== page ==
Opinion: A right that is wrong
As acceptance of gay partnerships grows, the church holds a different standardBy Harold N. Miller
Mennonite Church USA is largely silent on same-sex partnerships, only reiterating that in the past we said it is sin.
Should a denomination be silent on an issue while members are considering a major shift on it, one that follows the movement of the world around us?
As one voice, I offer several reasons why I view groups within the denomination who are trying to change our teaching position on homosexuality like I would a group trying to overturn our church’s stance on greed or war. I long for others to also make plain the underpinnings or “foundation poles” of their position.
No matter how sure I am on this issue, no individual decides for the church. We search together, all of us. To understand one another and move toward unity in the Spirit, we must first brave a confusion of many conflicting voices.
Several common arguments for same-sex partnerships are nonstarters for me.
- Many people sense that justice calls our society to grant marriage equality to gays. They further assume that this means our congregations should affirm gay partnerships. Think about this: Justice also calls our society to offer freedom of religion. Does that mean we affirm following Buddha? The fact that people should be given the right to do something does not mean it is the right thing for them to do.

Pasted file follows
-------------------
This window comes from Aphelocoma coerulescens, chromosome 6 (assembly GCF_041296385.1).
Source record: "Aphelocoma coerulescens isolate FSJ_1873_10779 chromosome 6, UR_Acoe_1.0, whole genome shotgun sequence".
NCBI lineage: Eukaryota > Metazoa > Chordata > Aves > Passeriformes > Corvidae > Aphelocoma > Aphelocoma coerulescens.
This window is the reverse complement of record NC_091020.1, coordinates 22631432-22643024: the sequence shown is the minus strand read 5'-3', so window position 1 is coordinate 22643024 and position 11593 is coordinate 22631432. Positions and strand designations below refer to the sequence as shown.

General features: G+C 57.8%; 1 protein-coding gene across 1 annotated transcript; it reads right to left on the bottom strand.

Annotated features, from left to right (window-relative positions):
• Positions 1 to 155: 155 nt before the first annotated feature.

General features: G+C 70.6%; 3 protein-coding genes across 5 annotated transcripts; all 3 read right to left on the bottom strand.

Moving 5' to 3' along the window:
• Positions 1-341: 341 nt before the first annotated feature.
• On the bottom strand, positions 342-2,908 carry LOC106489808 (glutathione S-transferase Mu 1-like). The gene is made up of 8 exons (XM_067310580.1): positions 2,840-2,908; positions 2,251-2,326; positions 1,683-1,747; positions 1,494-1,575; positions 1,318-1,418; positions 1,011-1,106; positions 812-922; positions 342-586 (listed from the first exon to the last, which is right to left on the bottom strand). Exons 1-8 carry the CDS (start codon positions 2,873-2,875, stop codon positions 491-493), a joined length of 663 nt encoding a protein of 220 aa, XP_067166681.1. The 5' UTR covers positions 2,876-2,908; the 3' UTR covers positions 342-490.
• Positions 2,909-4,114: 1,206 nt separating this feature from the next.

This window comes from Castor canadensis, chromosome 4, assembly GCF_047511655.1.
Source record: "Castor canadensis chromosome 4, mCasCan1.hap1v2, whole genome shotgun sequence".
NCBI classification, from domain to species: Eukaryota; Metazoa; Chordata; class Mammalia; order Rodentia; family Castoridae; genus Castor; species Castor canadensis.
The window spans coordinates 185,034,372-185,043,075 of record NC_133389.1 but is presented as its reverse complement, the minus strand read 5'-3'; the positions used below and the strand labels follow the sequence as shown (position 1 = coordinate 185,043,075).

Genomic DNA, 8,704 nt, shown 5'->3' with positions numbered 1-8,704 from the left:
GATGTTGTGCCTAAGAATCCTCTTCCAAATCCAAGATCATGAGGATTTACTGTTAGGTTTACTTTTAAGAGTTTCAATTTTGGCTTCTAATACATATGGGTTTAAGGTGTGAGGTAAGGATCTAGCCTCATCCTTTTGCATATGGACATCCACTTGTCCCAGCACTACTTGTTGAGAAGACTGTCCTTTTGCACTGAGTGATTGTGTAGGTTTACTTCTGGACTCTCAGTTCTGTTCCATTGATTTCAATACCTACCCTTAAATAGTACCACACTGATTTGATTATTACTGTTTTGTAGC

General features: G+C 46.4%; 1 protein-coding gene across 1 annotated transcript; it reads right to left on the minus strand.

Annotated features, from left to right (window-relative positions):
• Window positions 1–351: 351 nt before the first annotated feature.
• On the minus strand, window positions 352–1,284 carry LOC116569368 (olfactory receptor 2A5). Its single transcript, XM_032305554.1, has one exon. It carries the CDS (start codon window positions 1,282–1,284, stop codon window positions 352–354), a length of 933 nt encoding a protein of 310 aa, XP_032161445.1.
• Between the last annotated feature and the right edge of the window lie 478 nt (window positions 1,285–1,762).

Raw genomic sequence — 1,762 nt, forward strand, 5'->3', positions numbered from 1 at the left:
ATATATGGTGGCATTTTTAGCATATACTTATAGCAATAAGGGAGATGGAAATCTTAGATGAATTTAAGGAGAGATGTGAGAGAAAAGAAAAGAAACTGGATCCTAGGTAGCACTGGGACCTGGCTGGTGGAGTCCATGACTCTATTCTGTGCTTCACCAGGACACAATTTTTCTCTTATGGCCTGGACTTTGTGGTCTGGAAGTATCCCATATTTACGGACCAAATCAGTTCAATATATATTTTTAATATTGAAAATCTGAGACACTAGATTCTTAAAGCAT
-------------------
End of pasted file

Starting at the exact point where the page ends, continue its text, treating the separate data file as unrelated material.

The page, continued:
- Another common argument is that God places a seal of approval on those in same-sex partnerships by giving them the Spirit, empowering and working through them. But what if the Spirit falls on an army officer (Acts 10)? Is that lifestyle thereby holy? Many of us know church leaders who were disciplined for sexual sin. During the time the sin was occurring, the Spirit was ministering through them, yet that did not mean their sexual relations were holy.
- Many point out that Jesus never mentioned homosexuality. But that silence is not necessarily significant: Jesus did not speak out even on the violent sexual sins of incest or rape. He had no need, for his culture stood against them with no dissenting voices.
The witness of Scripture is the main consideration that moves me toward the traditional approach to same-sex relations. I see the Bible giving unbroken testimony against all same-sex behavior.
Here are simple core understandings for three passages on homosexuality:
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